Facebook is planning to launch a satellite to provide internet access to remote parts of Africa, the social network’s founder has said.
Mark Zuckerberg announced that the satellite was under construction and would be ready for launch into space in 2016 as part of the company’s free mobile data scheme Internet.org.
The project marks the next step in the Internet.org initiative, with the company earlier this year testing solar-powered drones which could beam internet signals from the skies above the UK.
But Internet.org, which aims to get the entire planet online, has come under fire from digital rights groups in countries including Uganda, Ecuador and Indonesia over net-neutrality concerns.
Facebook is developing the satellite with French firm Eutelsat and Mr Zuckerberg said he hoped to “connect millions of people” in hard-to-reach areas.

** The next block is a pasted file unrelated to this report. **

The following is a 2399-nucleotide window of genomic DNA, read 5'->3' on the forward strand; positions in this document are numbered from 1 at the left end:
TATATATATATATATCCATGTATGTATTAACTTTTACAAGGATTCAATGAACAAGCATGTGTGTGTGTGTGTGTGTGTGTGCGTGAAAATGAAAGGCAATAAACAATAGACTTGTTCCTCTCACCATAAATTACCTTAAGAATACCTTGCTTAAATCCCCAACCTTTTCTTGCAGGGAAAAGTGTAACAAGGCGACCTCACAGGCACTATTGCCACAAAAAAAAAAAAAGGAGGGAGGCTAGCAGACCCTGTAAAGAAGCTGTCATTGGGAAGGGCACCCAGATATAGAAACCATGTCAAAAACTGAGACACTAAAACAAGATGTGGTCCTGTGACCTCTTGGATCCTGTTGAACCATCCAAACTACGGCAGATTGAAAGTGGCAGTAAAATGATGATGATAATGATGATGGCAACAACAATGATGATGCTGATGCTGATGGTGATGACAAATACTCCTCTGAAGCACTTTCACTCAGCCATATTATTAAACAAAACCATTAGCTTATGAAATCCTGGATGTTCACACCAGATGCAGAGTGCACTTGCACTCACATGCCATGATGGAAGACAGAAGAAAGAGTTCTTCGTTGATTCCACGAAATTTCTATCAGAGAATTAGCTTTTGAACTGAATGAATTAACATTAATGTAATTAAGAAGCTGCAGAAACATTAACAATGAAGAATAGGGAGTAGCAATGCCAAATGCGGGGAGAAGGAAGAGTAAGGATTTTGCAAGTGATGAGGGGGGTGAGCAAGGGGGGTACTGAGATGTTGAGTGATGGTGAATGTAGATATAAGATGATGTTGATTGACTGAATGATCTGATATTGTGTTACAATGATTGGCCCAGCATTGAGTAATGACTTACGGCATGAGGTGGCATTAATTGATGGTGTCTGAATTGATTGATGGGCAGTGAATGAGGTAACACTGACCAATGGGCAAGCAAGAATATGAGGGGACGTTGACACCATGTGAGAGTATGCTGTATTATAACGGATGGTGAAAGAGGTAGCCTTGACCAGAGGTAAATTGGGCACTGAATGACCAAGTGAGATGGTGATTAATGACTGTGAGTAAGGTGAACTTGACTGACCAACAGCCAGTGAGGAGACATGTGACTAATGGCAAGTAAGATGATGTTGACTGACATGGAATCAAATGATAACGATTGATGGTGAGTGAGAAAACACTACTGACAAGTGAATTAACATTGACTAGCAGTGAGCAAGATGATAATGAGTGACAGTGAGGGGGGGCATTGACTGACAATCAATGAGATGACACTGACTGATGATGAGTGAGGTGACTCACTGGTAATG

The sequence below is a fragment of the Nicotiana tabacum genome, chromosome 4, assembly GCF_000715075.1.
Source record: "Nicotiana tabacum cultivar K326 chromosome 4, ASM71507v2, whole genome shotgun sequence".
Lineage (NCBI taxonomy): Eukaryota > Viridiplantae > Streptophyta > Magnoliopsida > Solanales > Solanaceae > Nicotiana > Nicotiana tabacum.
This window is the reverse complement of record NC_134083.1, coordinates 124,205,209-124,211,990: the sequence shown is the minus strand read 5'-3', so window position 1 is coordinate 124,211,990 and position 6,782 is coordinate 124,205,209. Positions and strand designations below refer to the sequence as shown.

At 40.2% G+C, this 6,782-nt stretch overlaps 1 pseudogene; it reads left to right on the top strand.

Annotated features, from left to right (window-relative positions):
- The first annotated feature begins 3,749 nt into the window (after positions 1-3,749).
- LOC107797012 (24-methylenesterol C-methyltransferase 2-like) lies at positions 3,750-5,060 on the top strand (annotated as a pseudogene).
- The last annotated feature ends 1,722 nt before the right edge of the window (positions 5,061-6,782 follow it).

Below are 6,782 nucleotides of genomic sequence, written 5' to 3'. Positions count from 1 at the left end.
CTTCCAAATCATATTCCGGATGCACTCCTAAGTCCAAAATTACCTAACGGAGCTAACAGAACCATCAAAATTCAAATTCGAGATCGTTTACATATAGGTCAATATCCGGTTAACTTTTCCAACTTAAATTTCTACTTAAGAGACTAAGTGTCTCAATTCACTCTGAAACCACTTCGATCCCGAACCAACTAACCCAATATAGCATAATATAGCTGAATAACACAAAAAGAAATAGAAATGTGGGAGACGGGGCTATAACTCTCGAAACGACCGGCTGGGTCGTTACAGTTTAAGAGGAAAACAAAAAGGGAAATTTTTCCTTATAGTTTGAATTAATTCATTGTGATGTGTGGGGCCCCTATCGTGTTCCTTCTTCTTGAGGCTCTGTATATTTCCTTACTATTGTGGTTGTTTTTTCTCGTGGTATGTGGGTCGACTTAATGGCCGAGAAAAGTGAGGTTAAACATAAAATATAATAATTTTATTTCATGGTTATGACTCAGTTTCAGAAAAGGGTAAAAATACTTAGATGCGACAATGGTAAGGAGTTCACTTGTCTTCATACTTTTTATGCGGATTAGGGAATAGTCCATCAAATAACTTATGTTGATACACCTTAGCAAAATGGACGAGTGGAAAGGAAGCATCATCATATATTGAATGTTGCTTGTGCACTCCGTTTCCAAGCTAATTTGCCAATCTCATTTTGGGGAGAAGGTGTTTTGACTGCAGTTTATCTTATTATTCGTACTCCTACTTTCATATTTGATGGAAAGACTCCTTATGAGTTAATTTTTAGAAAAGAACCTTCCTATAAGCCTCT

Eutelsat said users would be able to access the internet from the satellite on “affordable, off-the-shelf customer equipment” from the second half of next year.
The Internet.org scheme was created alongside partnering mobile carriers in parts of Africa, Asia and South America to bring some internet access to parts of the world where it was restricted, with selected services – including Wikipedia, BBC News, Facebook and some local news providers – made available via the scheme’s app without any data charge applying.
But in an open letter sent in May, 67 online rights groups said the project threatened freedom of expression, privacy and the principle of net neutrality – the idea that all data is treated equally online – because only selected services could take advantage of it.